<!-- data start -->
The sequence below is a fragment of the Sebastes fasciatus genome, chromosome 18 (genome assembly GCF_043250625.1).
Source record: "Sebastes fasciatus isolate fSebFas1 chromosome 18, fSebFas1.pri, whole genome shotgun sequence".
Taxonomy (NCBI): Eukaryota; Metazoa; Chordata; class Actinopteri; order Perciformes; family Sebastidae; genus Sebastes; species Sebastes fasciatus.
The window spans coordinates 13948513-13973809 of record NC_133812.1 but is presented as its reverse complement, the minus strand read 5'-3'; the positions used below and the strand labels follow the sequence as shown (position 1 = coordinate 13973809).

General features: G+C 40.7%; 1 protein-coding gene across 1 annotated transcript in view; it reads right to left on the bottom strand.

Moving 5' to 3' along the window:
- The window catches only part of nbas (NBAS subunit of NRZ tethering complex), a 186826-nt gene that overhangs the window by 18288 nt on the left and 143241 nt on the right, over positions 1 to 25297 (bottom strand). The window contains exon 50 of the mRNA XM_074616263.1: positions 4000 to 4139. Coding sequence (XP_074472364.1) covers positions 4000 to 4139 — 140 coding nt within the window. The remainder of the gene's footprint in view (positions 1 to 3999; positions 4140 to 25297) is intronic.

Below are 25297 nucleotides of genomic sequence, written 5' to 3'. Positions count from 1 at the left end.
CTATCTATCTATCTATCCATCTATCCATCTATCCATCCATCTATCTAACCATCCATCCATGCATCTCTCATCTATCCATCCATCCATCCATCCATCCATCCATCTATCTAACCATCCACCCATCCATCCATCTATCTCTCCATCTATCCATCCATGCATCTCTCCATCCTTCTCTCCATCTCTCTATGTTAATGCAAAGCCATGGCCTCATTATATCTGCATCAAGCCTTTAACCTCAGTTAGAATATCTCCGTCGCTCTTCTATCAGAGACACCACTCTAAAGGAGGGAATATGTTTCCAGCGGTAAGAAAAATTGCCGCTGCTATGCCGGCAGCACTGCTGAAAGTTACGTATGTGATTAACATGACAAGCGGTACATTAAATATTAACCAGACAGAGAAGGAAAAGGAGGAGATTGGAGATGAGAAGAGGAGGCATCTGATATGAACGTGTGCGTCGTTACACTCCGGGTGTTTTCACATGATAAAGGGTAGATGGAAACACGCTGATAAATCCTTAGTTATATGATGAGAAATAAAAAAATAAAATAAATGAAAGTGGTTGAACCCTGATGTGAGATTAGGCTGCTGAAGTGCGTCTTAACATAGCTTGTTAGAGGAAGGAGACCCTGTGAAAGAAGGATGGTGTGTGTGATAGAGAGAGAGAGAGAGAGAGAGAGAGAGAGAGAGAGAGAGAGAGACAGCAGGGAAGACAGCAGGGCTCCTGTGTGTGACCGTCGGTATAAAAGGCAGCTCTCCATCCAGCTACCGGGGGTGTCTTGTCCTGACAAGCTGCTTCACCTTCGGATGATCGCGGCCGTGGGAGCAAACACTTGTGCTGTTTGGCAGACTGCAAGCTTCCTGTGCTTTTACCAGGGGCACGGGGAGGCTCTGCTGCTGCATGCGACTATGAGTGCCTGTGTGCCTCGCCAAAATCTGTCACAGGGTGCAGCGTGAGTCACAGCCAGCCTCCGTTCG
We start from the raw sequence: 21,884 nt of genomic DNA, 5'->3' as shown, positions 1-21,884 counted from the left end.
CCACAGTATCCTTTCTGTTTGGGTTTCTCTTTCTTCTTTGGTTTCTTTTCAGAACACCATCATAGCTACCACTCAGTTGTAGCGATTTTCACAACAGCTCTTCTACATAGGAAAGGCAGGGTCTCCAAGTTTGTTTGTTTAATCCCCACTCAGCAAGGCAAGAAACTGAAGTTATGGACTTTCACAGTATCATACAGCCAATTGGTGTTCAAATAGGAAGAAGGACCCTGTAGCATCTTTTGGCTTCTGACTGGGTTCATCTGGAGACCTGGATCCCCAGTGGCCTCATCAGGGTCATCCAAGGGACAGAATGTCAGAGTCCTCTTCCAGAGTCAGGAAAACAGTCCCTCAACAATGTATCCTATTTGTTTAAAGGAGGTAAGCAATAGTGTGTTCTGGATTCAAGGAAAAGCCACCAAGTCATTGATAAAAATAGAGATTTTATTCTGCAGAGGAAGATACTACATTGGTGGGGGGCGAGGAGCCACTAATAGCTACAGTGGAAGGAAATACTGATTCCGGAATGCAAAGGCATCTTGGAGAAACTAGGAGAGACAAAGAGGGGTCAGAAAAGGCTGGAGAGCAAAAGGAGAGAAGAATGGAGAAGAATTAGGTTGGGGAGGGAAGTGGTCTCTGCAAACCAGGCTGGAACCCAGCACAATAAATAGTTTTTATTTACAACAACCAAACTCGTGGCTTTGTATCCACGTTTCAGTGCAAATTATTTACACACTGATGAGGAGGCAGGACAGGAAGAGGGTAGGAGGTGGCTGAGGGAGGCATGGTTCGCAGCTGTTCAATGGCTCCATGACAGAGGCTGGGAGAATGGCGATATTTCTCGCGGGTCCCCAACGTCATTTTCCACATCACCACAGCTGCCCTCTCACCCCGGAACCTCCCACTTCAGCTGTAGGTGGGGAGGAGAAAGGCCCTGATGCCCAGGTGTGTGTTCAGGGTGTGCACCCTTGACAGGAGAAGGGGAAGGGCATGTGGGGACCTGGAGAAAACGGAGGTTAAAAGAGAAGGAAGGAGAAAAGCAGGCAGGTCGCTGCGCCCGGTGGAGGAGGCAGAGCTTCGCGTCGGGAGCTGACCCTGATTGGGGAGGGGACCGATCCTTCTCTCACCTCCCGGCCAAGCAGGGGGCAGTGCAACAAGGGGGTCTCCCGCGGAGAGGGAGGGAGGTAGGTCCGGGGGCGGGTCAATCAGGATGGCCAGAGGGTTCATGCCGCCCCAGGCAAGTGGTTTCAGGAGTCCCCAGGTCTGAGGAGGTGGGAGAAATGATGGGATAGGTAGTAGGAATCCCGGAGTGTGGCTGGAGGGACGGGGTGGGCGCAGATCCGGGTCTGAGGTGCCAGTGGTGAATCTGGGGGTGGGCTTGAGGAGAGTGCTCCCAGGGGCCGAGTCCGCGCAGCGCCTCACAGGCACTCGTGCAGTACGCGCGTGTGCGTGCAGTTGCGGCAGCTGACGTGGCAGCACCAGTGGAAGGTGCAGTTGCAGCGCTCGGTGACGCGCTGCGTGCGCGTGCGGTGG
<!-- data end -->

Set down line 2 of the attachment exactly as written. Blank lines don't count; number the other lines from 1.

Source record: "Sebastes fasciatus isolate fSebFas1 chromosome 18, fSebFas1.pri, whole genome shotgun sequence".